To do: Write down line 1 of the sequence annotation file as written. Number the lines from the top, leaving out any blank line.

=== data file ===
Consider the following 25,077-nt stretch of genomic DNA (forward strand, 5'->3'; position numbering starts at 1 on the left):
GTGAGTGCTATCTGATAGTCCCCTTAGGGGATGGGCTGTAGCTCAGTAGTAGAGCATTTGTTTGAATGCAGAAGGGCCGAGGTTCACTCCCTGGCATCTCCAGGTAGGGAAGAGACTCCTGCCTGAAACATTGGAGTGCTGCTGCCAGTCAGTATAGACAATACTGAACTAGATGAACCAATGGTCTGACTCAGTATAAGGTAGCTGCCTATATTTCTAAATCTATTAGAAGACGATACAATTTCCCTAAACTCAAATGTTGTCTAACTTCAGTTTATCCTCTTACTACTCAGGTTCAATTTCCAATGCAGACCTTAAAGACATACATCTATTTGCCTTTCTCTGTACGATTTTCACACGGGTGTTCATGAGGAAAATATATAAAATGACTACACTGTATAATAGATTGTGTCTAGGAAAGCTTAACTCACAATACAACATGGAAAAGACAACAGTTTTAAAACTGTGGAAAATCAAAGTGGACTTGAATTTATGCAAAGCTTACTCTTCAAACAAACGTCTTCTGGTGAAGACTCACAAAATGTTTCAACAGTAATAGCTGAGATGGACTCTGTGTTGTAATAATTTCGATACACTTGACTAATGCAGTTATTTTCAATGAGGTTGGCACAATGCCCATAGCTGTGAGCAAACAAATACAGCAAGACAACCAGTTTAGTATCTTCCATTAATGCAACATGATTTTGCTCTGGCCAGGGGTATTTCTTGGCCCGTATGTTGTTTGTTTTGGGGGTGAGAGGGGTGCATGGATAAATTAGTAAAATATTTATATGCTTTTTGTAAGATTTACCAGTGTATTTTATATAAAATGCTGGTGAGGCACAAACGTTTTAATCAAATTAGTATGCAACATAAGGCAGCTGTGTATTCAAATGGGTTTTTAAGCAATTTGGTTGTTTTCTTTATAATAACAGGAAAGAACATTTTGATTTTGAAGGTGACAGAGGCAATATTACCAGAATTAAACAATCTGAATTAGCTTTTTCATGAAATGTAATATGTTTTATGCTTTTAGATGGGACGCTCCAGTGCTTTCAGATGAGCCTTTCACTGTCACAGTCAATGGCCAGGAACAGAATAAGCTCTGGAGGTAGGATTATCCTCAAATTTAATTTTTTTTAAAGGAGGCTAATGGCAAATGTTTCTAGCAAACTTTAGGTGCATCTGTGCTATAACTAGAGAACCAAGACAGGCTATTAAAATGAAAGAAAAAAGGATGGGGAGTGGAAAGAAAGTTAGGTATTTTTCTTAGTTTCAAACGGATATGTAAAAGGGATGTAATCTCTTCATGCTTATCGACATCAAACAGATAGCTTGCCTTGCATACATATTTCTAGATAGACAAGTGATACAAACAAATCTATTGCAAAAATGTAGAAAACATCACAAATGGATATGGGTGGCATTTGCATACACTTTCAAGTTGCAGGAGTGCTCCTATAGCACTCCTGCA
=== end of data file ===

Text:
Consider the following 25,077-nt stretch of genomic DNA (forward strand, 5'->3'; position numbering starts at 1 on the left):